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Carl J. Graf

decidedly less than with rhizotomy (done for multiple-division pain), although corneal hypalgesia is seen frequently. In patients with “tic” of the 1st division, when alcohol block and avulsion of nerve are no longer effective or desirable, “compression” we feel is preferable to section of the root. In no instance has the motor root been injured functionally when Shelden's operation has been employed. A chief objection to temporal rhizotomy has been, of course, destruction of the motor root and total sensory loss with the risk of an anesthetic cornea and danger of

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Robert H. Wilkins

too cumbersome. The “clips” have been found useful for the occlusion of inaccessible vessels divided in the dural incisions of decompressive operations ( Fig. B ), for the occlusion of the meningeal at the foramen spinosum if its division is advisable during the operation for trigeminal root avulsion, and, as has been stated, during the enucleation of cerebral tumors for the occlusion of the vessels passing from cortex to tumor—vessels the position and delicacy of which often make ligation well-nigh impossible ( Fig. C ). Fig. B. X-ray of a patient's head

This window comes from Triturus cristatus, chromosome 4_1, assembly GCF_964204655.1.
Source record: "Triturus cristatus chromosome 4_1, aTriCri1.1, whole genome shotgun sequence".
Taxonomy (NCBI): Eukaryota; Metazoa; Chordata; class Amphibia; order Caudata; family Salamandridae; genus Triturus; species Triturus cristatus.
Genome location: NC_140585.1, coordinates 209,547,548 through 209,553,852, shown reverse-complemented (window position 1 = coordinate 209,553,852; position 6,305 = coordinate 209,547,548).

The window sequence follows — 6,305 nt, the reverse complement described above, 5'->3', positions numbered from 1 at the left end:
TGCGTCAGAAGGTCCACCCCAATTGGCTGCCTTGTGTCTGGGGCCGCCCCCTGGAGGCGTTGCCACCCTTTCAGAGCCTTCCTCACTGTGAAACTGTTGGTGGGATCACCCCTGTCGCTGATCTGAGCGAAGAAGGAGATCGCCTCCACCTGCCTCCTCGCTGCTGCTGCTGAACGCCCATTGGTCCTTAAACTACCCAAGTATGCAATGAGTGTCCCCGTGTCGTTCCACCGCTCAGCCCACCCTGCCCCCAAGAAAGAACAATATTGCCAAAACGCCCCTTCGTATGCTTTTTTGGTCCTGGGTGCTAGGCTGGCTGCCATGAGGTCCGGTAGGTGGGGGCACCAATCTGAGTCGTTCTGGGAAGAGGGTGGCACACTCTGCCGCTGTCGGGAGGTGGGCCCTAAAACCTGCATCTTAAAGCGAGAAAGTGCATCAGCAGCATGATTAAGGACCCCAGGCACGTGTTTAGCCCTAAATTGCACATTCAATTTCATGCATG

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Richard C. Schneider, Kenneth E. Livingston, A. J. E. Cave and Gilbert Hamilton